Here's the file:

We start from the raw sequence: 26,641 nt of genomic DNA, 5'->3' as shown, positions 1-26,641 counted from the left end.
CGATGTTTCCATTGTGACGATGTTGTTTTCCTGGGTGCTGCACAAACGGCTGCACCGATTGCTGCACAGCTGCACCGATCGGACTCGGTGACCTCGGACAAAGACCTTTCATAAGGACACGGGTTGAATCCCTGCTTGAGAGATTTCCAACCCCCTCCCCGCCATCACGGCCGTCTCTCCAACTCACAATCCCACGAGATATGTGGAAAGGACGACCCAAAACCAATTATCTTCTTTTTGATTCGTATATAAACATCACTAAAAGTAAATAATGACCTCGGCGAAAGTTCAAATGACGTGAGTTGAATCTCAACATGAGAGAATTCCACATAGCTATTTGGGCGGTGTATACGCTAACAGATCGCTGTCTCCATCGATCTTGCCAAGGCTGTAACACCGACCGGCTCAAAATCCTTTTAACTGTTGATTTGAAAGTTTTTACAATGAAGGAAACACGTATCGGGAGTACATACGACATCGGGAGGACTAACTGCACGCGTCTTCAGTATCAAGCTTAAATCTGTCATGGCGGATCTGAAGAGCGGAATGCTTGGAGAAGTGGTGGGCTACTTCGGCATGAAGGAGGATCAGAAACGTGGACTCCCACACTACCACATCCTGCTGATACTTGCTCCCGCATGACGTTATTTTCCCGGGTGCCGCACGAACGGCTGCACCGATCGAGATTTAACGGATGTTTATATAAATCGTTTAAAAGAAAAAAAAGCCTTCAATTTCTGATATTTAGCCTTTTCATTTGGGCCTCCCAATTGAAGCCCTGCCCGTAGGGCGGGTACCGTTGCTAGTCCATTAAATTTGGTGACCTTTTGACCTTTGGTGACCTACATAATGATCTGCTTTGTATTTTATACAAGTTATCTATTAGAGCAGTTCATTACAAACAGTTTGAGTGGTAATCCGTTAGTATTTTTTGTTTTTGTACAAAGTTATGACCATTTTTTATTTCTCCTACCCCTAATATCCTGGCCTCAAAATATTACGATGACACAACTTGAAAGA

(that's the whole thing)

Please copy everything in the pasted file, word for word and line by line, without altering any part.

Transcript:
We start from the raw sequence: 26,641 nt of genomic DNA, 5'->3' as shown, positions 1-26,641 counted from the left end.
CGATGTTTCCATTGTGACGATGTTGTTTTCCTGGGTGCTGCACAAACGGCTGCACCGATTGCTGCACAGCTGCACCGATCGGACTCGGTGACCTCGGACAAAGACCTTTCATAAGGACACGGGTTGAATCCCTGCTTGAGAGATTTCCAACCCCCTCCCCGCCATCACGGCCGTCTCTCCAACTCACAATCCCACGAGATATGTGGAAAGGACGACCCAAAACCAATTATCTTCTTTTTGATTCGTATATAAACATCACTAAAAGTAAATAATGACCTCGGCGAAAGTTCAAATGACGTGAGTTGAATCTCAACATGAGAGAATTCCACATAGCTATTTGGGCGGTGTATACGCTAACAGATCGCTGTCTCCATCGATCTTGCCAAGGCTGTAACACCGACCGGCTCAAAATCCTTTTAACTGTTGATTTGAAAGTTTTTACAATGAAGGAAACACGTATCGGGAGTACATACGACATCGGGAGGACTAACTGCACGCGTCTTCAGTATCAAGCTTAAATCTGTCATGGCGGATCTGAAGAGCGGAATGCTTGGAGAAGTGGTGGGCTACTTCGGCATGAAGGAGGATCAGAAACGTGGACTCCCACACTACCACATCCTGCTGATACTTGCTCCCGCATGACGTTATTTTCCCGGGTGCCGCACGAACGGCTGCACCGATCGAGATTTAACGGATGTTTATATAAATCGTTTAAAAGAAAAAAAAGCCTTCAATTTCTGATATTTAGCCTTTTCATTTGGGCCTCCCAATTGAAGCCCTGCCCGTAGGGCGGGTACCGTTGCTAGTCCATTAAATTTGGTGACCTTTTGACCTTTGGTGACCTACATAATGATCTGCTTTGTATTTTATACAAGTTATCTATTAGAGCAGTTCATTACAAACAGTTTGAGTGGTAATCCGTTAGTATTTTTTGTTTTTGTACAAAGTTATGACCATTTTTTATTTCTCCTACCCCTAATATCCTGGCCTCAAAATATTACGATGACACAACTTGAAAGA